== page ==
Noda had earlier said he would permit the reactors to be brought back online if tests confirm their safety, The Asahi Shimbun reported.
But in an interview with The Wall Street Journal Wednesday, he said, "From next spring, through the summer, we must bring them back up as best as we can because if we have a power shortage, it will drag down Japan's overall economy."
It marked the first time Noda has given a specific timetable for restarting reactors, the Shimbun said.
A March 11 earthquake and tsunami in the northeast that killed thousands of people heavily damaged the Fukushima Daiichi nuclear plant, raising questions about the future of Japan's nuclear power industry.
Noda said the country would have enough power for the winter.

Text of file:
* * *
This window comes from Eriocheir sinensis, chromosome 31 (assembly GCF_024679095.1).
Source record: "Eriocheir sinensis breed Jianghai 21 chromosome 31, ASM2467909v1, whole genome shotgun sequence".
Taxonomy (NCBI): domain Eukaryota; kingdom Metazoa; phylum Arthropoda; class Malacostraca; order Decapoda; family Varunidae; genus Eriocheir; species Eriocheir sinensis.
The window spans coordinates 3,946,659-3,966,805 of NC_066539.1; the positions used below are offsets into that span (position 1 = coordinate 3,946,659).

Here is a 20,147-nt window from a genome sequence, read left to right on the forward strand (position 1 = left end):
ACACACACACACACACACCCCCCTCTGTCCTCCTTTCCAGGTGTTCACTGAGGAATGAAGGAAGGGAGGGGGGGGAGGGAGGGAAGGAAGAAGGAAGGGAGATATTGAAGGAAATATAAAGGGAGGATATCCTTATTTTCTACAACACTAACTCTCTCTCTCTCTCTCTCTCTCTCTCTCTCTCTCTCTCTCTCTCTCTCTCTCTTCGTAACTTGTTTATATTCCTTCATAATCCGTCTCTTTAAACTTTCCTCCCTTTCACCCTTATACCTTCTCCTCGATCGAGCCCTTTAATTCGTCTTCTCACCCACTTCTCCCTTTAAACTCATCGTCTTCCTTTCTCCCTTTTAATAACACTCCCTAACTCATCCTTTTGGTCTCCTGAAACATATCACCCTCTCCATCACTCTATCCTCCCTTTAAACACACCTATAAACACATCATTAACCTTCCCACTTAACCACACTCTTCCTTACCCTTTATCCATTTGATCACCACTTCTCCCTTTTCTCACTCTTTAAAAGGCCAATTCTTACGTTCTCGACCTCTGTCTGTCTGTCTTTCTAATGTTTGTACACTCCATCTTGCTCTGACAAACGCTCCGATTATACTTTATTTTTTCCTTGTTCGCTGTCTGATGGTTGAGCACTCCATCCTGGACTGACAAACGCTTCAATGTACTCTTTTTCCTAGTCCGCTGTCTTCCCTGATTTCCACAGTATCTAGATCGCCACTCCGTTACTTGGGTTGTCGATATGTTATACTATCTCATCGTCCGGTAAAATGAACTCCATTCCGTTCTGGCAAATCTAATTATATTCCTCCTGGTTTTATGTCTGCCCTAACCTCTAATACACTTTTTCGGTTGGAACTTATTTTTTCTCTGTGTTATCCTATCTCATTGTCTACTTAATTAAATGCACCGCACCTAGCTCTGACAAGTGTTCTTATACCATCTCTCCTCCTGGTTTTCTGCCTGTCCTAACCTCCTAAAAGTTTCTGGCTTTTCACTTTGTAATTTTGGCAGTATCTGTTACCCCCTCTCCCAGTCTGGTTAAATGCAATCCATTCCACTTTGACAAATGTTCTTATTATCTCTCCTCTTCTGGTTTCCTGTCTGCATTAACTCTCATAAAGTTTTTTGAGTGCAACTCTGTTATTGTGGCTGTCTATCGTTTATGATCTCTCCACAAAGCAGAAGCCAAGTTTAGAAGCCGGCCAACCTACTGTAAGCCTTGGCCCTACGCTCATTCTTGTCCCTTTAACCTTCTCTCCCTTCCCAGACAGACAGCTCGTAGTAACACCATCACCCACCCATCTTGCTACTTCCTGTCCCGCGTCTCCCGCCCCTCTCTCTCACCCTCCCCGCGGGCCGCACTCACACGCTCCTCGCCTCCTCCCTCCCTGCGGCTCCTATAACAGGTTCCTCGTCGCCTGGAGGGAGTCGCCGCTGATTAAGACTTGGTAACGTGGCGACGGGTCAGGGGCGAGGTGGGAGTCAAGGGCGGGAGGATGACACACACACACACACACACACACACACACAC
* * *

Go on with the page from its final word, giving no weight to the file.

While he wants to restart reactors, Noda reaffirmed he hopes to reduce Japan's reliance on nuclear power, as he said this month in his first speech to Parliament as prime minister.
"There is a national consensus on a phase-out from dependence on nuclear power," Noda told the Journal. "I want to create a society that is as little dependent as possible on nuclear power."
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